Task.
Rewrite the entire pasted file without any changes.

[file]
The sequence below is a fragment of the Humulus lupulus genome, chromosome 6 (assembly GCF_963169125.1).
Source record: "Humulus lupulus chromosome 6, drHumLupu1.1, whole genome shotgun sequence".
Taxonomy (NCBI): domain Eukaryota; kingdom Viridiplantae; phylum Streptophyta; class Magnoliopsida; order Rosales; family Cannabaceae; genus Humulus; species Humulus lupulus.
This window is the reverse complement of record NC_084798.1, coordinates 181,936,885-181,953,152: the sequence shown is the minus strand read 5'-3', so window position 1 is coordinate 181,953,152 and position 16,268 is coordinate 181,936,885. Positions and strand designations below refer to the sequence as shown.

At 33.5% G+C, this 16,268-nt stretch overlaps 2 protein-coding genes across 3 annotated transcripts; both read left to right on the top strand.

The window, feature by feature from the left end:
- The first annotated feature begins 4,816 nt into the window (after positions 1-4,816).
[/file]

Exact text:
The sequence below is a fragment of the Humulus lupulus genome, chromosome 6 (assembly GCF_963169125.1).
Source record: "Humulus lupulus chromosome 6, drHumLupu1.1, whole genome shotgun sequence".
Taxonomy (NCBI): domain Eukaryota; kingdom Viridiplantae; phylum Streptophyta; class Magnoliopsida; order Rosales; family Cannabaceae; genus Humulus; species Humulus lupulus.
This window is the reverse complement of record NC_084798.1, coordinates 181,936,885-181,953,152: the sequence shown is the minus strand read 5'-3', so window position 1 is coordinate 181,953,152 and position 16,268 is coordinate 181,936,885. Positions and strand designations below refer to the sequence as shown.

At 33.5% G+C, this 16,268-nt stretch overlaps 2 protein-coding genes across 3 annotated transcripts; both read left to right on the top strand.

The window, feature by feature from the left end:
- The first annotated feature begins 4,816 nt into the window (after positions 1-4,816).